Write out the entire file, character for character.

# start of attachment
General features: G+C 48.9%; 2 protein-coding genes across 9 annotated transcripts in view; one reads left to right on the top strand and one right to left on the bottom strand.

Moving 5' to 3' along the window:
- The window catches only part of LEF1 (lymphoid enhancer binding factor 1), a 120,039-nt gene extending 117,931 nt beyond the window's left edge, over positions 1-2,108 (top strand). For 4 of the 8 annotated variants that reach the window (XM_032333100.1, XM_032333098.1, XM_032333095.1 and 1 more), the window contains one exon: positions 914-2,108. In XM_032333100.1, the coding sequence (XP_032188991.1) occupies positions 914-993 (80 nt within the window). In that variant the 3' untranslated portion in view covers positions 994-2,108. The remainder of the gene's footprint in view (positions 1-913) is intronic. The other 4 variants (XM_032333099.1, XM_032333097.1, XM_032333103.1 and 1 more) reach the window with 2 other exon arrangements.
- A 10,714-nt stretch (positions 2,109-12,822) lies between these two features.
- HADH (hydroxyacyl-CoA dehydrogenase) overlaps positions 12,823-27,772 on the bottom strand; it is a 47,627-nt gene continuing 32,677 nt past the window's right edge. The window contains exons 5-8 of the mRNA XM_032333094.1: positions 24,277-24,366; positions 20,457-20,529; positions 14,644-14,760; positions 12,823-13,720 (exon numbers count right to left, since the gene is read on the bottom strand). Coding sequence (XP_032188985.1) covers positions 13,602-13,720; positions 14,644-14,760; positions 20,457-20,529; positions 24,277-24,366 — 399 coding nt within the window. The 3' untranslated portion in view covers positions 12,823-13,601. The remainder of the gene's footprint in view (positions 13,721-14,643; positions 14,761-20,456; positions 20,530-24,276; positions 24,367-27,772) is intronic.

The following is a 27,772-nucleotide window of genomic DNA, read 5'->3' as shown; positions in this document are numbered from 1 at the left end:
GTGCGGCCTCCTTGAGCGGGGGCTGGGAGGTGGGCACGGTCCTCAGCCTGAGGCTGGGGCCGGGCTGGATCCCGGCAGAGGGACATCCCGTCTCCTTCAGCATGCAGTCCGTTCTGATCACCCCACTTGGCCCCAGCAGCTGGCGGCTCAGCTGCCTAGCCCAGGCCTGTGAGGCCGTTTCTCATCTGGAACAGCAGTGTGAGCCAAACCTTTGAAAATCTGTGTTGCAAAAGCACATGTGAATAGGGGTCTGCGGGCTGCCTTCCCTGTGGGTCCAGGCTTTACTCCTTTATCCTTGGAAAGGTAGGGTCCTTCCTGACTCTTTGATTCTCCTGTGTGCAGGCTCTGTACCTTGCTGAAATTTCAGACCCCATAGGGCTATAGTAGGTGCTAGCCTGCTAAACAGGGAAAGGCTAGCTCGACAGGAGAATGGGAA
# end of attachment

General features: G+C 48.9%; 2 protein-coding genes across 9 annotated transcripts in view; one reads left to right on the top strand and one right to left on the bottom strand.

Moving 5' to 3' along the window:
- The window catches only part of LEF1 (lymphoid enhancer binding factor 1), a 120,039-nt gene extending 117,931 nt beyond the window's left edge, over positions 1-2,108 (top strand). For 4 of the 8 annotated variants that reach the window (XM_032333100.1, XM_032333098.1, XM_032333095.1 and 1 more), the window contains one exon: positions 914-2,108. In XM_032333100.1, the coding sequence (XP_032188991.1) occupies positions 914-993 (80 nt within the window). In that variant the 3' untranslated portion in view covers positions 994-2,108. The remainder of the gene's footprint in view (positions 1-913) is intronic. The other 4 variants (XM_032333099.1, XM_032333097.1, XM_032333103.1 and 1 more) reach the window with 2 other exon arrangements.
- A 10,714-nt stretch (positions 2,109-12,822) lies between these two features.
- HADH (hydroxyacyl-CoA dehydrogenase) overlaps positions 12,823-27,772 on the bottom strand; it is a 47,627-nt gene continuing 32,677 nt past the window's right edge. The window contains exons 5-8 of the mRNA XM_032333094.1: positions 24,277-24,366; positions 20,457-20,529; positions 14,644-14,760; positions 12,823-13,720 (exon numbers count right to left, since the gene is read on the bottom strand). Coding sequence (XP_032188985.1) covers positions 13,602-13,720; positions 14,644-14,760; positions 20,457-20,529; positions 24,277-24,366 — 399 coding nt within the window. The 3' untranslated portion in view covers positions 12,823-13,601. The remainder of the gene's footprint in view (positions 13,721-14,643; positions 14,761-20,456; positions 20,530-24,276; positions 24,367-27,772) is intronic.

The following is a 27,772-nucleotide window of genomic DNA, read 5'->3' as shown; positions in this document are numbered from 1 at the left end:
GTGCGGCCTCCTTGAGCGGGGGCTGGGAGGTGGGCACGGTCCTCAGCCTGAGGCTGGGGCCGGGCTGGATCCCGGCAGAGGGACATCCCGTCTCCTTCAGCATGCAGTCCGTTCTGATCACCCCACTTGGCCCCAGCAGCTGGCGGCTCAGCTGCCTAGCCCAGGCCTGTGAGGCCGTTTCTCATCTGGAACAGCAGTGTGAGCCAAACCTTTGAAAATCTGTGTTGCAAAAGCACATGTGAATAGGGGTCTGCGGGCTGCCTTCCCTGTGGGTCCAGGCTTTACTCCTTTATCCTTGGAAAGGTAGGGTCCTTCCTGACTCTTTGATTCTCCTGTGTGCAGGCTCTGTACCTTGCTGAAATTTCAGACCCCATAGGGCTATAGTAGGTGCTAGCCTGCTAAACAGGGAAAGGCTAGCTCGACAGGAGAATGGGAA